‘A PREMONITION & A PROMISE’
By Kaitlynn Flint 6/15/21
“Do you know why you’re here, Miss Creech?”
The young woman sat crossed-legged on the cold fold-up chair, glaring at the chubby man who sat across the table. She cocked her head sideways, her bangs falling over her eyes.
“Yes.” May Creech licked her lips. “You think I’m crazy.”
The psychologist pressed his lips together and sighed. “We don’t like to use that word here, Miss Creech.”
“But I’m still right. You think I’ve lost my mind,” she whispered. “And, maybe I have. But I know that if I did, I lost it in this evil place-- after I was locked up.”
“You think you were locked up? How so?”
She widened her eyes a little. “How so?” she muttered through clenched teeth. “How so?”
“Why don’t we change the subject,” He took a deep breath, looking down at the clipboard in his lap. “Last night, you said you had a bad dream?”
May sat up straight, leaning forward. “It wasn’t a dream. It was real. It was a vision. I was sent a vision.”
“From who? God?” The psychologist held back a laugh.
Her voice grew louder. “I don’t know who. God, the universe, a higher power? How am I supposed to know? I just receive these messages. I don’t know who sends them to me.”
The small room seemed to grow darker. The white brick walls seemed to cave in an inch with every breath she took.
“Of course,” said the man. “Well, what was your vision about this time, huh?”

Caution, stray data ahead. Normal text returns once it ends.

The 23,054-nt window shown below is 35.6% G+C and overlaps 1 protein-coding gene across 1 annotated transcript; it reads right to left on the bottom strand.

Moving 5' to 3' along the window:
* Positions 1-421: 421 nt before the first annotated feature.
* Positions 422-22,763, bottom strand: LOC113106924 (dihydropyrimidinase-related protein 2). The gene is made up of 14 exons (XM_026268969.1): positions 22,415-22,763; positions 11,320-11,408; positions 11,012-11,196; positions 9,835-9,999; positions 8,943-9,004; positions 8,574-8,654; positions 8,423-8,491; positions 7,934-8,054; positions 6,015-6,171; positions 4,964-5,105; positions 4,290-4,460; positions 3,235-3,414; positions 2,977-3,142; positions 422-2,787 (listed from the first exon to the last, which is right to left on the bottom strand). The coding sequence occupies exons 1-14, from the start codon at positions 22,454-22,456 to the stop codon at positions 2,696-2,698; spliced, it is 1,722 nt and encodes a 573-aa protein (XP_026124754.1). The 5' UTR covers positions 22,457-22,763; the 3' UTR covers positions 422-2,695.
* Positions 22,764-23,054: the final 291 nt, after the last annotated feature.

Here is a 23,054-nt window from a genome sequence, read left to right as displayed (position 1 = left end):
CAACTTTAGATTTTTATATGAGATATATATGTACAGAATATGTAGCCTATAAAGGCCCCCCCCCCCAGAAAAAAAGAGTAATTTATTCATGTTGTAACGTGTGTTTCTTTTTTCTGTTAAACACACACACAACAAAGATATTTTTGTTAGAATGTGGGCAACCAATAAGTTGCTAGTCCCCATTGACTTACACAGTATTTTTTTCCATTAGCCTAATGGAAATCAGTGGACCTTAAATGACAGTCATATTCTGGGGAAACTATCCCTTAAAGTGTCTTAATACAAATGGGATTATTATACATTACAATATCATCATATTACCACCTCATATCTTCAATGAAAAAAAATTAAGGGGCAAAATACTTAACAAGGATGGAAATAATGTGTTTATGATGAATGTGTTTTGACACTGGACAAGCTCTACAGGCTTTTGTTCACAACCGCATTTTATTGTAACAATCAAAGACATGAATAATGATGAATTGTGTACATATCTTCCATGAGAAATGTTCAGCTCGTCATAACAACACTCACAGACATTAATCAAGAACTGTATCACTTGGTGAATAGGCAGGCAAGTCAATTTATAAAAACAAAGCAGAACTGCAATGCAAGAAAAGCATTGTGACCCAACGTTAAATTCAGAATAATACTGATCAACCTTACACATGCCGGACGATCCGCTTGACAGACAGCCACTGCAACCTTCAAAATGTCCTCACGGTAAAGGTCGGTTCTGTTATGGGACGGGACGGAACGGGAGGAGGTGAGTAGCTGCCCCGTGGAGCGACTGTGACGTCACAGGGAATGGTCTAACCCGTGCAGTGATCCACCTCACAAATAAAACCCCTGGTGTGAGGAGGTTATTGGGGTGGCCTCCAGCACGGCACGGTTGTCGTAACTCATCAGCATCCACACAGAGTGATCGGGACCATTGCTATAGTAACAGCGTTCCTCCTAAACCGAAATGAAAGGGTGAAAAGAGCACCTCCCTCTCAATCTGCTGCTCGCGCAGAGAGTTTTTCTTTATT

She uncrossed her legs and planted her bare feet on the cool vinyl floors, lifting her chin. “I had a premonition… about this place. In two days, all of this--” she looked around the office. “--will be just a pile of ashes.”
The psychologist nodded, scribbling down notes on the clipboard. “I see. Two days? Why two days?”
She ran her fingers through her knotty hair. “I don’t know.”
“You’re sure it was two days?”
“Yes, I am positive.”
“Do you know what actually happens in two days?” he questioned.
May Creech paused, trying to remember. “Yes, I think so. Is it already June?”
“Yes, then I am sure I know. My brother… he’s coming to get me. He’s taking me home. Home. Yes, he’s taking me home!” A smile formed on her lips, and for a split second, she looked happy.
“Well, that is if you can behave yourself.”
Her happiness vanished, but a small smile stayed on her pale face. “Yes, of course. Only if I behave myself.” Then her smile brightened. “Oh, my brother is going to take me home!”
The psychologist checked his watch.
“I will be free!” She rocked back and forth slightly, excitement filling her. “I’m going to go home. I’m going to see my old father and my sweet mother. Oh, how I missed them!”
“About that…” the psychologist sighed. “Your brother sent you a letter five months ago, saying that your parents… they-- well. They died. Terrible car accident, you see.”
Her face turned a ghostly white, much whiter than her pale skin. She shut her eyes tightly as a memory of the crashed car burned in her mind. She rocked faster, wrapping her arms around herself in a hug.
She stuttered, “Crashed car. Crashed. Crashed car. Car.”
“Yes, I am afraid so.”
Her eyes flicked open, and she slammed her hands on the table. “I told you there would be a car accident! I tried to get you to understand! You didn’t listen to me! You didn’t listen to me!”